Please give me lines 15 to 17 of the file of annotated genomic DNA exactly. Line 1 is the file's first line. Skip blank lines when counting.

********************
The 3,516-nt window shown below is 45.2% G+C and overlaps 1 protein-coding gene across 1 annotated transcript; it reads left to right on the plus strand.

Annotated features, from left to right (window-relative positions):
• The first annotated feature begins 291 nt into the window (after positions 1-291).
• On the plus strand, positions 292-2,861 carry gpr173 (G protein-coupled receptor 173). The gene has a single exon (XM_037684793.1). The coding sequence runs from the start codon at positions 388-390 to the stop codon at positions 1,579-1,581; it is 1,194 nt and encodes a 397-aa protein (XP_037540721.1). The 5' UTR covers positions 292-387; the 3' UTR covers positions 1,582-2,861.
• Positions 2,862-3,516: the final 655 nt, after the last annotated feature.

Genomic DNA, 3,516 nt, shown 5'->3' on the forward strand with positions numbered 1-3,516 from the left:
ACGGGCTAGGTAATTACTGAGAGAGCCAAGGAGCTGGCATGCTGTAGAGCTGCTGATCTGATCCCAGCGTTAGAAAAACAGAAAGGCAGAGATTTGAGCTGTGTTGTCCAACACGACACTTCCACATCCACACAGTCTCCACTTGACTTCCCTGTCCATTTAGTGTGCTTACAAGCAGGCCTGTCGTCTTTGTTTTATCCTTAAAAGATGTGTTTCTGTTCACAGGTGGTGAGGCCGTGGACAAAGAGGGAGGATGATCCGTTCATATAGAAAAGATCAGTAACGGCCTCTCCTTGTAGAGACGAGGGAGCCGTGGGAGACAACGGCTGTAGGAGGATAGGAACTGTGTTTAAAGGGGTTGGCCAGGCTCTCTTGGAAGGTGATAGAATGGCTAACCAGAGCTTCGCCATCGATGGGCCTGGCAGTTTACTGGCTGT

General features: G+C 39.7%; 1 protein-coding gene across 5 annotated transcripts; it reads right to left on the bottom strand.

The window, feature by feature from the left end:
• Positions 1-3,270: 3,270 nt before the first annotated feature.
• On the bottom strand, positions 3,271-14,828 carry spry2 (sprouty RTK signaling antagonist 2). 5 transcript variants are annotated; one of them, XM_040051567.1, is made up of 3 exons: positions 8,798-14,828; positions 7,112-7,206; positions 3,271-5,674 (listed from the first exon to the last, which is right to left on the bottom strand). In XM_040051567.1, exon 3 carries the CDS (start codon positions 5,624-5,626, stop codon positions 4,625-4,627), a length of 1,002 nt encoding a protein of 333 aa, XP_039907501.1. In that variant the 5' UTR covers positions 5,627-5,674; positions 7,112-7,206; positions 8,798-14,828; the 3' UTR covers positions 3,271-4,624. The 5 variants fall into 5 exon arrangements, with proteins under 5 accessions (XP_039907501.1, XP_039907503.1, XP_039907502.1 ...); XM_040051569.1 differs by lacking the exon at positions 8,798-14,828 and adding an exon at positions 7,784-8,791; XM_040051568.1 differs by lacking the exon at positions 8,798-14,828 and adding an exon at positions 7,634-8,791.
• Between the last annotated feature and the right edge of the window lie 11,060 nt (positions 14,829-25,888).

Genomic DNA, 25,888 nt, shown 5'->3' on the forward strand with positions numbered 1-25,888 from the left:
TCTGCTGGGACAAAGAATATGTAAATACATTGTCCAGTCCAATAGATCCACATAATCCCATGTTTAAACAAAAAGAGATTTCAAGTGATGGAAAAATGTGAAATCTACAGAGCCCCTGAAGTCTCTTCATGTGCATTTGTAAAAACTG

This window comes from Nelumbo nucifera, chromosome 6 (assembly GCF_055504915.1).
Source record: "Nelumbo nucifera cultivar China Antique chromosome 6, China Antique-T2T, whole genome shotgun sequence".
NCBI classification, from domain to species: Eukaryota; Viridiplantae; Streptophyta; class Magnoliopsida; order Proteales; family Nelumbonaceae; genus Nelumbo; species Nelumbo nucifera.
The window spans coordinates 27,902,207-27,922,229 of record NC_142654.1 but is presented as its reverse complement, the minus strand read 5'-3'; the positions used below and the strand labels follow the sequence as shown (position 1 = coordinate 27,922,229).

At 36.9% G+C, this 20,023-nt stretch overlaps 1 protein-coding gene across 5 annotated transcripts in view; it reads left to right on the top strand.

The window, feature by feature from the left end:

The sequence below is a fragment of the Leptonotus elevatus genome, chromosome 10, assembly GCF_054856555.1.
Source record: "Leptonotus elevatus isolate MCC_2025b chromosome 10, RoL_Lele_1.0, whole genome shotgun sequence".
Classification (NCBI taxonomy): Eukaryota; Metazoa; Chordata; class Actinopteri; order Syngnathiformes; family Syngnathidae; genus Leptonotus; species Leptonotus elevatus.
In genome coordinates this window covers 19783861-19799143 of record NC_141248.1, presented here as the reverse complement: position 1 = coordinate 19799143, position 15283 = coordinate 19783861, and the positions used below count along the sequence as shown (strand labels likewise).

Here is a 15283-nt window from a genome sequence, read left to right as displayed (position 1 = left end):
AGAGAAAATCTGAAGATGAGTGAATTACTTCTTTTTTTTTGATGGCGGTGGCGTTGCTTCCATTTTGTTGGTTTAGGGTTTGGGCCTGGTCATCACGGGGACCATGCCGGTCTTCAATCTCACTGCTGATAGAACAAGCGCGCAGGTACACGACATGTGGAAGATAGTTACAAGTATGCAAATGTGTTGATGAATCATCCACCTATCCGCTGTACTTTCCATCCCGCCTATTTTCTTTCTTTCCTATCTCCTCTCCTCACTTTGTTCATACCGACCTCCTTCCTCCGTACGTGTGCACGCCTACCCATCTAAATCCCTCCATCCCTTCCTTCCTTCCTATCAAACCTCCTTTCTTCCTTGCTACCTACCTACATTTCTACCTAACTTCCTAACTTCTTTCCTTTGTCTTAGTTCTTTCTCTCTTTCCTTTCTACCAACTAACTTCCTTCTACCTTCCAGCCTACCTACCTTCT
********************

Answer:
This window comes from Nelumbo nucifera, chromosome 6 (assembly GCF_055504915.1).
Source record: "Nelumbo nucifera cultivar China Antique chromosome 6, China Antique-T2T, whole genome shotgun sequence".
NCBI classification, from domain to species: Eukaryota; Viridiplantae; Streptophyta; class Magnoliopsida; order Proteales; family Nelumbonaceae; genus Nelumbo; species Nelumbo nucifera.